In a two-dimensional map, how are polar and equatorial particles distinguished?

As in the original text:

Near the poles, particles should move much faster along the X axis than at the equator, since the same longitude represents much smaller distances.

Corresponding processing logic:

float distortion = cos(radians(pos.y * 180.0 - 90.0));
vec2 offset = vec2(velocity.x / distortion, -velocity.y) * 0.0001 * u_speed_factor;

radiansmethod converts angles to radian values,pos.y * 180.0 - 90.0Guessing is the rule for turning wind data into angles.cosThe cosine value gradually becomes smaller between [0, π], corresponding tooffsetThe first component of will gradually become larger, and the effect will appear to be faster. The second component is signed-, it is presumed to be consistent with the image texture, and the image texture is reversed on the Y axis by default.

draw

Plotting this piece varies a lot:

draw() {
    // code omitted
    this.drawScreen();
    this.updateParticles();
  }
  drawScreen() {
    const gl = this.gl;
    // draw the screen into a temporary framebuffer to retain it as the background on the next frame
    util.bindFramebuffer(gl, this.framebuffer, this.screenTexture);
    gl.viewport(0, 0, gl.canvas.width, gl.canvas.height);

    this.drawTexture(this.backgroundTexture, this.fadeOpacity);
    this.drawParticles();

    util.bindFramebuffer(gl, null);
    // enable blending to support drawing on top of an existing background (e.g. a map)
    gl.enable(gl.BLEND);
    gl.blendFunc(gl.SRC_ALPHA, gl.ONE_MINUS_SRC_ALPHA);
    this.drawTexture(this.screenTexture, 1.0);
    gl.disable(gl.BLEND);

    // save the current screen as the background for the next frame
    const temp = this.backgroundTexture;
    this.backgroundTexture = this.screenTexture;
    this.screenTexture = temp;
  }
  drawTexture(texture, opacity) {
    const gl = this.gl;
    const program = this.screenProgram;
    gl.useProgram(program.program);
    // code omitted
    gl.drawArrays(gl.TRIANGLES, 0, 6);
  }
  drawParticles() {
    const gl = this.gl;
    const program = this.drawProgram;
    gl.useProgram(program.program);
    // code omitted
    gl.drawArrays(gl.POINTS, 0, this._numParticles);
  }
  updateParticles() {
    const gl = this.gl;
    util.bindFramebuffer(gl, this.framebuffer, this.particleStateTexture1);
    gl.viewport(
      0,
      0,
      this.particleStateResolution,
      this.particleStateResolution
    );

    const program = this.updateProgram;
    gl.useProgram(program.program);
    // code omitted
    gl.drawArrays(gl.TRIANGLES, 0, 6);

    // swap the particle state textures so the new one becomes the current one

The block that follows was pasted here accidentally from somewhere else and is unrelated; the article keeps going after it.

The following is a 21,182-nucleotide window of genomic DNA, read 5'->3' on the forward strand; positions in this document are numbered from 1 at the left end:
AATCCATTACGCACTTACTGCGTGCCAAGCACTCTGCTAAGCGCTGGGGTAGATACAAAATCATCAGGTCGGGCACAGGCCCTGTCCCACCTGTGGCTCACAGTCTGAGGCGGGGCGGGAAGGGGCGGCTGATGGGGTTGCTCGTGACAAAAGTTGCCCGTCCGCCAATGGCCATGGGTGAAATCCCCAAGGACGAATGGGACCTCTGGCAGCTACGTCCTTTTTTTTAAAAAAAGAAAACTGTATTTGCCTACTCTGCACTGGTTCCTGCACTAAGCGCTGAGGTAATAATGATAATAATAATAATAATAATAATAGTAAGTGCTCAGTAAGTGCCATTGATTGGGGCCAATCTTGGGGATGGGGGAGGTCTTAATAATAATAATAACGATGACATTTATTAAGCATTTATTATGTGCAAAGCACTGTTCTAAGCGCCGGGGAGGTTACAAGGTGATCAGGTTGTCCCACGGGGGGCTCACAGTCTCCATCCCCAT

const temp = this.particleStateTexture0;
    this.particleStateTexture0 = this.particleStateTexture1;
    this.particleStateTexture1 = temp;
  }
  • First switch to the frame buffer, the specified texture isscreenTexture, note that the result of drawing from here is invisible, and then draws the entire background texturebackgroundTextureand texture basedparticleStateTexture0All individual particles of the , then unbind the framebuffer. This part of the drawing result will be stored in the texturescreenTexturemiddle.
  • Switch to the default color buffer, notice that the result of drawing from here is visible, enable alpha blending,blendFuncThe effect of the two parameters set is that the overlapping part will be drawn later and overwrite the first drawn. Then painted the whole texturescreenTexture, that is to say, the drawing results of the frame buffer are all displayed on the canvas.
  • After the drawing is completed, the intermediate variable is used for replacement, the texturebackgroundTextureBecomes the currently rendered texture content as the background of the next frame.
  • Then switch to the frame buffer to update the particle state, the specified texture isparticleStateTexture1, note that the result of drawing from here is invisible, based on the textureparticleStateTexture0Draw the offset state, and the entire drawing result will be stored in the textureparticleStateTexture1middle.
  • After the drawing is completed, the intermediate variable is used for replacement, the textureparticleStateTexture0It becomes the texture content after moving, which is used as the basis for the particle presentation in the next frame. Such continuous frame drawing looks like a dynamic effect.

Confuse

It feels like that’s the case, but some still don’t quite understand.

Why do offsets use the calculation method in lookup_wind?

The original text explains to find smooth interpolation, but what is the mathematical principle in it? Why do you want to find it again?mixonce? I haven’t found a better explanation personally.

References